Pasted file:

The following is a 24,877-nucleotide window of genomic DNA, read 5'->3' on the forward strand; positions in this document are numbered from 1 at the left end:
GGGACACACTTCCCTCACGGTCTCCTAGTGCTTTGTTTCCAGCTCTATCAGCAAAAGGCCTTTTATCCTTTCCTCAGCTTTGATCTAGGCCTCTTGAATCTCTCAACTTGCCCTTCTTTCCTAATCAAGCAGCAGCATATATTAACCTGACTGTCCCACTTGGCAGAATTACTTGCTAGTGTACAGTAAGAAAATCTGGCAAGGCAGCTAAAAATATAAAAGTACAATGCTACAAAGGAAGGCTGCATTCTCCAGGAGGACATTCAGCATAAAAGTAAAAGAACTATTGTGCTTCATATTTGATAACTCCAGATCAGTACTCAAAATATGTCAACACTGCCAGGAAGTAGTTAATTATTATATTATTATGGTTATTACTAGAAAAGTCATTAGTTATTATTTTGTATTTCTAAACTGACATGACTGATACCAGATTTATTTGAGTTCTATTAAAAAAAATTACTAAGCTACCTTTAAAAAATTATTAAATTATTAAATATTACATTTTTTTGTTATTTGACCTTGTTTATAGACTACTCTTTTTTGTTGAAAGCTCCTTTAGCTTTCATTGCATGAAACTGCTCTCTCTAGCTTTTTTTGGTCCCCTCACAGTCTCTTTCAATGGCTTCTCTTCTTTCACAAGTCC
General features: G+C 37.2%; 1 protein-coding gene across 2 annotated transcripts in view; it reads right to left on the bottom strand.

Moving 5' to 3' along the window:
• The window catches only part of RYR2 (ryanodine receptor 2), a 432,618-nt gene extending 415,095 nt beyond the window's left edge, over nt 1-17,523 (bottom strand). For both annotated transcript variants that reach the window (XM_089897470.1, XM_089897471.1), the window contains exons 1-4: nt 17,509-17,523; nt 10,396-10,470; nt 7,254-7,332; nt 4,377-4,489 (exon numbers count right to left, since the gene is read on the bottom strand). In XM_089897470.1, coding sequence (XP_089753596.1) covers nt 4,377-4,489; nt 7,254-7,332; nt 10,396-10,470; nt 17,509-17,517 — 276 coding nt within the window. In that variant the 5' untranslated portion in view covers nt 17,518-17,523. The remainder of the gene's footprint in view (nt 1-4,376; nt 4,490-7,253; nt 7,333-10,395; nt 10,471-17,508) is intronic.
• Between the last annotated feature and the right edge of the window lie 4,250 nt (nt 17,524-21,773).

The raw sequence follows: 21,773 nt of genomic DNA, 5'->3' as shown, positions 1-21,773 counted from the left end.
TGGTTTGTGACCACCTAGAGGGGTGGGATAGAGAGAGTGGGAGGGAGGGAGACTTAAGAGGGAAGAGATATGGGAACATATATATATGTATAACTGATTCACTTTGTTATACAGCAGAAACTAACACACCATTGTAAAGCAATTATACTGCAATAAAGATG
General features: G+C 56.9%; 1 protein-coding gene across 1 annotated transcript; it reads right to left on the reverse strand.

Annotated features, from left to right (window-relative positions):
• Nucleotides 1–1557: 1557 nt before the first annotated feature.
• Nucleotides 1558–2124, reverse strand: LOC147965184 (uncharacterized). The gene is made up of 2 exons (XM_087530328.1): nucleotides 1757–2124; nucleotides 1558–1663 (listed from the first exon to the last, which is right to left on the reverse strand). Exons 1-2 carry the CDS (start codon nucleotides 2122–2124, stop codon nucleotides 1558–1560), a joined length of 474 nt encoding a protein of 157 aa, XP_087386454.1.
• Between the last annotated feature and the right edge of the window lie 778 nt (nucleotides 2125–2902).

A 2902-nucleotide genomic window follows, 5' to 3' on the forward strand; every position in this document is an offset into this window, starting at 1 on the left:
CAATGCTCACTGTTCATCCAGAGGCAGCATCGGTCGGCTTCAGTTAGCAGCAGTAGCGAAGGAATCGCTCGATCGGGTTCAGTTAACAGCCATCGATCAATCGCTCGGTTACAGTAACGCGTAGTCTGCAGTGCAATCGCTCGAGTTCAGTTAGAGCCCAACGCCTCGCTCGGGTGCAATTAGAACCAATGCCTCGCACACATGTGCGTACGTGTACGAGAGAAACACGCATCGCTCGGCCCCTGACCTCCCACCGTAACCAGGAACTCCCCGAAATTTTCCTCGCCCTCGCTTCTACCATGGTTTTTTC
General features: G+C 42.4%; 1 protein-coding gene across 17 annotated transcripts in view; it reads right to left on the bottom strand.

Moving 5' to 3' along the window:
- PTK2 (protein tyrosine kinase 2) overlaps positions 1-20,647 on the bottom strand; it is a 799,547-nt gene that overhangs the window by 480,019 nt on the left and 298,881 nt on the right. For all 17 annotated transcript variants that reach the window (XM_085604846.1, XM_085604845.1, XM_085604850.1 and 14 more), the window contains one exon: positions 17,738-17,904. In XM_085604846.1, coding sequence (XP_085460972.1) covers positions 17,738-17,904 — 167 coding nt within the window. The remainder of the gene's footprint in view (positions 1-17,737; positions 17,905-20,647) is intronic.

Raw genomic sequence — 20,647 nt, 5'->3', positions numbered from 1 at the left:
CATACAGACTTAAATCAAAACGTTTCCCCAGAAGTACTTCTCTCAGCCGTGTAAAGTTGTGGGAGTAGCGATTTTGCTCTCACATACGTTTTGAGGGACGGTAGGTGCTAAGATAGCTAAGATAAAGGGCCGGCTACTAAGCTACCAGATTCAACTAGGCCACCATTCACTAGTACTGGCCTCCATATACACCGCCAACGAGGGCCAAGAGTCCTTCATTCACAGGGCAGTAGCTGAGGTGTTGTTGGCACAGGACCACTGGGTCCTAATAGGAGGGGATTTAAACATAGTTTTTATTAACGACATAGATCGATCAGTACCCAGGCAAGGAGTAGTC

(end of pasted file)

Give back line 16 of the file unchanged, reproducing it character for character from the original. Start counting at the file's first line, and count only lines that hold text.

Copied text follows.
General features: G+C 42.4%; 1 protein-coding gene across 17 annotated transcripts in view; it reads right to left on the bottom strand.